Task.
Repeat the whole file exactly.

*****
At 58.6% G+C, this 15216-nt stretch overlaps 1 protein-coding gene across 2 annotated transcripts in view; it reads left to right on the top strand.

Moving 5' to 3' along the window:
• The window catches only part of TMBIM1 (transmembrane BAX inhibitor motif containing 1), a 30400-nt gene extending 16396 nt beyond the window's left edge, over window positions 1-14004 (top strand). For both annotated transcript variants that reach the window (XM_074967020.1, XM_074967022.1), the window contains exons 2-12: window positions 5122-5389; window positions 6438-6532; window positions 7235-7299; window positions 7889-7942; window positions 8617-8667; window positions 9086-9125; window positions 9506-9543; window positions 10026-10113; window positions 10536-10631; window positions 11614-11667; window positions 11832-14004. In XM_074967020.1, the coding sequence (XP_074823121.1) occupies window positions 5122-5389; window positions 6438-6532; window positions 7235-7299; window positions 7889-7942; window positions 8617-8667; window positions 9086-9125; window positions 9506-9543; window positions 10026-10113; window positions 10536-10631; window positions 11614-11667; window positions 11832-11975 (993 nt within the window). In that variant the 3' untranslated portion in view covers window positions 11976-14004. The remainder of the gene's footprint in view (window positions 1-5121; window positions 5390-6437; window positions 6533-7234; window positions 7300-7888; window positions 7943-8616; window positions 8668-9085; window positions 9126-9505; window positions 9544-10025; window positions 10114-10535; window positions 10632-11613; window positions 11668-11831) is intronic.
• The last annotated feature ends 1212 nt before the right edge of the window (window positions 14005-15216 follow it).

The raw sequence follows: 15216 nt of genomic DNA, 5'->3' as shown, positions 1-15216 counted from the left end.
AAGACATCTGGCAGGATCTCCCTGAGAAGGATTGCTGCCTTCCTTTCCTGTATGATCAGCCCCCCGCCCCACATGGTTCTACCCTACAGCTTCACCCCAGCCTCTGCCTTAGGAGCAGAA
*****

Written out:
At 58.6% G+C, this 15216-nt stretch overlaps 1 protein-coding gene across 2 annotated transcripts in view; it reads left to right on the top strand.

Moving 5' to 3' along the window:
• The window catches only part of TMBIM1 (transmembrane BAX inhibitor motif containing 1), a 30400-nt gene extending 16396 nt beyond the window's left edge, over window positions 1-14004 (top strand). For both annotated transcript variants that reach the window (XM_074967020.1, XM_074967022.1), the window contains exons 2-12: window positions 5122-5389; window positions 6438-6532; window positions 7235-7299; window positions 7889-7942; window positions 8617-8667; window positions 9086-9125; window positions 9506-9543; window positions 10026-10113; window positions 10536-10631; window positions 11614-11667; window positions 11832-14004. In XM_074967020.1, the coding sequence (XP_074823121.1) occupies window positions 5122-5389; window positions 6438-6532; window positions 7235-7299; window positions 7889-7942; window positions 8617-8667; window positions 9086-9125; window positions 9506-9543; window positions 10026-10113; window positions 10536-10631; window positions 11614-11667; window positions 11832-11975 (993 nt within the window). In that variant the 3' untranslated portion in view covers window positions 11976-14004. The remainder of the gene's footprint in view (window positions 1-5121; window positions 5390-6437; window positions 6533-7234; window positions 7300-7888; window positions 7943-8616; window positions 8668-9085; window positions 9126-9505; window positions 9544-10025; window positions 10114-10535; window positions 10632-11613; window positions 11668-11831) is intronic.
• The last annotated feature ends 1212 nt before the right edge of the window (window positions 14005-15216 follow it).

The raw sequence follows: 15216 nt of genomic DNA, 5'->3' as shown, positions 1-15216 counted from the left end.
AAGACATCTGGCAGGATCTCCCTGAGAAGGATTGCTGCCTTCCTTTCCTGTATGATCAGCCCCCCGCCCCACATGGTTCTACCCTACAGCTTCACCCCAGCCTCTGCCTTAGGAGCAGAA